The Queen’s speech confirmed the government’s intention to introduce a data reform bill, but some in the technology sector are concerned about the impact of the UK’s potential deviation from European data protection standards.

Delivered by Prince Charles on May 10 The queen’s speech clarified the government’s intention to reform the data protection regime in the United Kingdom by introducing legislation the government’s explanatory noteswill “take advantage of Brexit to create a world-class data rights regime”.

It says the bill “will allow us to create a new, growth-friendly and credible data protection framework in the UK that reduces the burden on business, boosts the economy, helps scientists innovate and improves people’s lives in the UK.” the kingdom ”.

The Government stated that the United Kingdom’s General Data Protection Regulation (GDPR) and the 2018 Data Protection Act are “highly complex and prescriptive pieces of legislation” that encourage over-documentation and create burdens for businesses with little benefit to citizens. “

It says the new bill will: ultimately increase the competitiveness and efficiency of businesses in the UK; ensure that data is used to empower citizens and improve their lives; creating a clearer regulatory environment; provide people with greater clarity about their data rights; and “cements the UK’s position as a scientific and technological superpower.”

The bill also aims to modernize the Office of the Information Commissioner (ICO) and increase industry involvement in “smart data schemes” designed to give citizens and small businesses more control over their data.

Despite the government’s commitment to creating a “first-class data rights regime” with stricter enforcement, some are still concerned about the UK’s direction of travel when it comes to privacy and data protection standards.

Mahlet Zimeta, head of public policy at the Open Data Institute, for example, said the data reform bill was a “fork in the road” for the UK’s digital economy. “A data bill that is just a fire of regulation would be a missed opportunity,” she said. “The government must build on existing data protection laws and lead the world with a data-driven data management regime.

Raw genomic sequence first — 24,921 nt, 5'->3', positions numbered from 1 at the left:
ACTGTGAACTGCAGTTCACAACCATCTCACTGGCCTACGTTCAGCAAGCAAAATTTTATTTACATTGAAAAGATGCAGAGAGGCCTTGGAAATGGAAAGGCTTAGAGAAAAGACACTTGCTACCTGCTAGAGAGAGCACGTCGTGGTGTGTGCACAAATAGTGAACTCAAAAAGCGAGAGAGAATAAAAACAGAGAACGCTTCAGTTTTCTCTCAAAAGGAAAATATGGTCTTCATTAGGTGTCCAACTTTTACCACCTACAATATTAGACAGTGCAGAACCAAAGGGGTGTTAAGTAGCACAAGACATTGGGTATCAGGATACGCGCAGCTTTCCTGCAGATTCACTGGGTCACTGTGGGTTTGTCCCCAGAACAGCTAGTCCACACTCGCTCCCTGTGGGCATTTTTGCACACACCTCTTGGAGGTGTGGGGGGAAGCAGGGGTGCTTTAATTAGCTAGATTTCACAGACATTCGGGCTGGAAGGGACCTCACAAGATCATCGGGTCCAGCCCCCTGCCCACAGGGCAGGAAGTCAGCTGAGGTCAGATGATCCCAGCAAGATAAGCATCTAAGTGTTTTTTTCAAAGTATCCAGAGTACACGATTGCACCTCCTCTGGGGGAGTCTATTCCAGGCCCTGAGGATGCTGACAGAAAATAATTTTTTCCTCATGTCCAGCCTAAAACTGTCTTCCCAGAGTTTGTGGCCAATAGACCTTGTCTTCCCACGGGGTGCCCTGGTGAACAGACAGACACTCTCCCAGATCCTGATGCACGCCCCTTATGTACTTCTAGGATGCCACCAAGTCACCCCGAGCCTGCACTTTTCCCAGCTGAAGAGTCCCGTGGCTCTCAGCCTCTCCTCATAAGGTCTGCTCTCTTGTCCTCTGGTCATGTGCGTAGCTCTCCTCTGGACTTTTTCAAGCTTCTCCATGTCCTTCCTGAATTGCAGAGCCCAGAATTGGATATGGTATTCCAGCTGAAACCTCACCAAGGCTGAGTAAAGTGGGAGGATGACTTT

Zimeta added that while “ministers may be tempted to think that cutting data bureaucracy will support small businesses and help the UK become a scientific superpower”, there is a risk that this will backfire. account to weaken the data economy in the United Kingdom in the long term “if public confidence is affected or economic growth from data use is not sustainable, inclusive and equitable”.

Eleonor Duhs, partner and head of personal protection at Bates Wells, said that while the reforms are likely to lead to significant savings for businesses, other changes will remove the protections people have enjoyed under the data from decades.

Many of the potential changes identified by Duhs have been outlined in a consultation on proposed changes to the data landscape in the United Kingdom, which will start on 9 September 2021.

Right of Data: a new directionThe proposals proposed removing the requirements of DPOs, ending the need for mandatory data protection impact assessments (DPIAs) and introducing a “charging regime” for access requests (SARs). .